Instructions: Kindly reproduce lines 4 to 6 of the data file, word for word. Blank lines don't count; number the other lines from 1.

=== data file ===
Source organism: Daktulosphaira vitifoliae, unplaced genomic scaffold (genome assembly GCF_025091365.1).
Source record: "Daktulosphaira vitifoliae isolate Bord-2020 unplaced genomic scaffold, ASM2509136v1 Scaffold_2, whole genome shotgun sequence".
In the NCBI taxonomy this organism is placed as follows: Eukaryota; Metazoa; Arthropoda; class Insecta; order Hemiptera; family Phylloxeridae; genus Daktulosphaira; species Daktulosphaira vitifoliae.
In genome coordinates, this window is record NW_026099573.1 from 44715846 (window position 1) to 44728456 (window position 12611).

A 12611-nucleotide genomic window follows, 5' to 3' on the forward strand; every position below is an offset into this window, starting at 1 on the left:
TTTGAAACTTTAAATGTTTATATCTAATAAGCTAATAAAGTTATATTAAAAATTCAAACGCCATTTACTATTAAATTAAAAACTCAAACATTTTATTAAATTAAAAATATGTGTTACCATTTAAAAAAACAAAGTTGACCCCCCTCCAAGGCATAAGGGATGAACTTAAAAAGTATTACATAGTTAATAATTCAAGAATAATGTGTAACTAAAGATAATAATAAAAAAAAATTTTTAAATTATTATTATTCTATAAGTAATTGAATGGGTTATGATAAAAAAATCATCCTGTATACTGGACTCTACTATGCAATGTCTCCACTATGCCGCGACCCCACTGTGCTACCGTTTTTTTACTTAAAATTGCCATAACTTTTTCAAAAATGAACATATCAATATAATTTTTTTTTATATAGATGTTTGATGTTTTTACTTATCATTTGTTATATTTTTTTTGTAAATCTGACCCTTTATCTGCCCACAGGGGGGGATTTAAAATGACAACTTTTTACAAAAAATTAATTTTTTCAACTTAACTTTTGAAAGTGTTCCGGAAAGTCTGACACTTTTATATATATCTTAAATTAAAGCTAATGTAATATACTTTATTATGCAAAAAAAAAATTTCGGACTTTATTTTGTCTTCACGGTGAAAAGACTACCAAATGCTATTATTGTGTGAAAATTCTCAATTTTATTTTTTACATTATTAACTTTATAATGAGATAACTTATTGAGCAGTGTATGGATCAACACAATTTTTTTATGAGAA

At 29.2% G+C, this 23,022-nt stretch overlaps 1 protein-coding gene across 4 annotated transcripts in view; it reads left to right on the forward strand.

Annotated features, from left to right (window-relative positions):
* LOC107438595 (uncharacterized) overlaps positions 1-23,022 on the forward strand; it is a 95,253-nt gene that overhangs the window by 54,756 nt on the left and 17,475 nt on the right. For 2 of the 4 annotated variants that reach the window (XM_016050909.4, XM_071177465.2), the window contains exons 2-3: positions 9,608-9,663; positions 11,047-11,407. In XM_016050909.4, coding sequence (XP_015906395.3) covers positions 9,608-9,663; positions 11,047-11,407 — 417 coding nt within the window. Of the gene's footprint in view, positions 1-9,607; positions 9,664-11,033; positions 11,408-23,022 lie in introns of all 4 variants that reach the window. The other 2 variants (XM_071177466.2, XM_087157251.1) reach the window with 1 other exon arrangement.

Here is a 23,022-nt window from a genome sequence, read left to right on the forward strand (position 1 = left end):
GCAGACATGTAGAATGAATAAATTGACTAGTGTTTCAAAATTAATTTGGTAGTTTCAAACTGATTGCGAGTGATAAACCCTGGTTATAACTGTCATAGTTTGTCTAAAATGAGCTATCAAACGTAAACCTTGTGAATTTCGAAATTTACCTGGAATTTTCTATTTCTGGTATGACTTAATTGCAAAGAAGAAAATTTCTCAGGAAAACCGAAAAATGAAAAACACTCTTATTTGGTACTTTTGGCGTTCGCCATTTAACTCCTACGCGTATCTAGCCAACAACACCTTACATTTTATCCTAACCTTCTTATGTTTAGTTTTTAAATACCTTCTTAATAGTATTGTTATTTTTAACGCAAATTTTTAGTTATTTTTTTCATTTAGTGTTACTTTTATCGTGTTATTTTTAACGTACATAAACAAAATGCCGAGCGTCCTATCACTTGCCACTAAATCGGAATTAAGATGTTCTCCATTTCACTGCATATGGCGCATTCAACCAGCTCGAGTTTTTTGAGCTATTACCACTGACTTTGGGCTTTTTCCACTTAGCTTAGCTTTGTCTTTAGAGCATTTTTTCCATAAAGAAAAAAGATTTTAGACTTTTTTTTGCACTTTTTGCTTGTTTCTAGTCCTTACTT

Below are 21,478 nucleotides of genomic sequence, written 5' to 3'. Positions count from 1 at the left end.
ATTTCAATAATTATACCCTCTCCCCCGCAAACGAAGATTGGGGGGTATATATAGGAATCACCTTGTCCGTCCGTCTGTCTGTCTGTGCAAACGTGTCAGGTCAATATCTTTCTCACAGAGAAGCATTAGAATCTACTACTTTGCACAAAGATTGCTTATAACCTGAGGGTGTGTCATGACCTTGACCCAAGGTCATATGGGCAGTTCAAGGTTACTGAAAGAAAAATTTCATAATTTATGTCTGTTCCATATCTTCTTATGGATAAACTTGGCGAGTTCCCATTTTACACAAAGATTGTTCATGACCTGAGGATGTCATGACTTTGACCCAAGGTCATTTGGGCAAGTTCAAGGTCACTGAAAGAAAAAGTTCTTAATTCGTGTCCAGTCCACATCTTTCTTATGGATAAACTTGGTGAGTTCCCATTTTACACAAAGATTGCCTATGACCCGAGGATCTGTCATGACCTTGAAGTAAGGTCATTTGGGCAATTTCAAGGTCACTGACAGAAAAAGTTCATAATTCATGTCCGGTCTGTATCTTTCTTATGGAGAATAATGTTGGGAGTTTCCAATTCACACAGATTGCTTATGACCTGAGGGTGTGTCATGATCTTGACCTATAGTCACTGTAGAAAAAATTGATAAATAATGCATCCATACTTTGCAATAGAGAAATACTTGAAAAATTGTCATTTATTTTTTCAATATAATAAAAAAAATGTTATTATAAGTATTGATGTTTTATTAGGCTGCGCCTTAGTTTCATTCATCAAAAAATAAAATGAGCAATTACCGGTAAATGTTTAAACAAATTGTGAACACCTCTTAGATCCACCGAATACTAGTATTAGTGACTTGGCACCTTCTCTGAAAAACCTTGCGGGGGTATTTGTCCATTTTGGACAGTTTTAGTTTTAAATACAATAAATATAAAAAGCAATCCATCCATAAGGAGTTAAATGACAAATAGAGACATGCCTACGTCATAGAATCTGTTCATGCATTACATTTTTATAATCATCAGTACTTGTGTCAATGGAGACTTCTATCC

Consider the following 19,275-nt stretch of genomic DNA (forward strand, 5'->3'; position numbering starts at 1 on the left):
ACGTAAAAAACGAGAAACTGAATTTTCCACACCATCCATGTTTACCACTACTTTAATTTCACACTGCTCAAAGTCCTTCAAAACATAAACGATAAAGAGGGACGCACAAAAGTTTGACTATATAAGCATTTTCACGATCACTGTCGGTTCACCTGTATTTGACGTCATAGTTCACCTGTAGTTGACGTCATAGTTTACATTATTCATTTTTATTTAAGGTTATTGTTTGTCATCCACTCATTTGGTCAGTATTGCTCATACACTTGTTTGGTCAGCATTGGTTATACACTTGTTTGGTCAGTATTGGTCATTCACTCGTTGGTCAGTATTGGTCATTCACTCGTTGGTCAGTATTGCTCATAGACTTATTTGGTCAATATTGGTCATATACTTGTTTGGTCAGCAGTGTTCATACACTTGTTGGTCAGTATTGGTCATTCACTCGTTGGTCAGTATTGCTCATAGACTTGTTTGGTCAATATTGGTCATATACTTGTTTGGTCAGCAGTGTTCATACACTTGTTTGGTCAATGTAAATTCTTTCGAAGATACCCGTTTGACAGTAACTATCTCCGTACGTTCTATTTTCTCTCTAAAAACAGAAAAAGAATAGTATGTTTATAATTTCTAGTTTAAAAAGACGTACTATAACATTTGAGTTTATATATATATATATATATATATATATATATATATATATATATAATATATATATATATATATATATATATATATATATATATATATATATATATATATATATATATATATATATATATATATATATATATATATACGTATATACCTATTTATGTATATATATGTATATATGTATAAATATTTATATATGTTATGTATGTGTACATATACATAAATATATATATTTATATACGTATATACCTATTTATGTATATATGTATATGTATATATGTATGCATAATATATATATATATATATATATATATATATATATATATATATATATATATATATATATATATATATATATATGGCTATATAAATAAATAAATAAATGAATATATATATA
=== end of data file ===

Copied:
In genome coordinates, this window is record NW_026099573.1 from 44715846 (window position 1) to 44728456 (window position 12611).

A 12611-nucleotide genomic window follows, 5' to 3' on the forward strand; every position below is an offset into this window, starting at 1 on the left:
TTTGAAACTTTAAATGTTTATATCTAATAAGCTAATAAAGTTATATTAAAAATTCAAACGCCATTTACTATTAAATTAAAAACTCAAACATTTTATTAAATTAAAAATATGTGTTACCATTTAAAAAAACAAAGTTGACCCCCCTCCAAGGCATAAGGGATGAACTTAAAAAGTATTACATAGTTAATAATTCAAGAATAATGTGTAACTAAAGATAATAATAAAAAAAAATTTTTAAATTATTATTATTCTATAAGTAATTGAATGGGTTATGATAAAAAAATCATCCTGTATACTGGACTCTACTATGCAATGTCTCCACTATGCCGCGACCCCACTGTGCTACCGTTTTTTTACTTAAAATTGCCATAACTTTTTCAAAAATGAACATATCAATATAATTTTTTTTTATATAGATGTTTGATGTTTTTACTTATCATTTGTTATATTTTTTTTGTAAATCTGACCCTTTATCTGCCCACAGGGGGGGATTTAAAATGACAACTTTTTACAAAAAATTAATTTTTTCAACTTAACTTTTGAAAGTGTTCCGGAAAGTCTGACACTTTTATATATATCTTAAATTAAAGCTAATGTAATATACTTTATTATGCAAAAAAAAAATTTCGGACTTTATTTTGTCTTCACGGTGAAAAGACTACCAAATGCTATTATTGTGTGAAAATTCTCAATTTTATTTTTTACATTATTAACTTTATAATGAGATAACTTATTGAGCAGTGTATGGATCAACACAATTTTTTTATGAGAA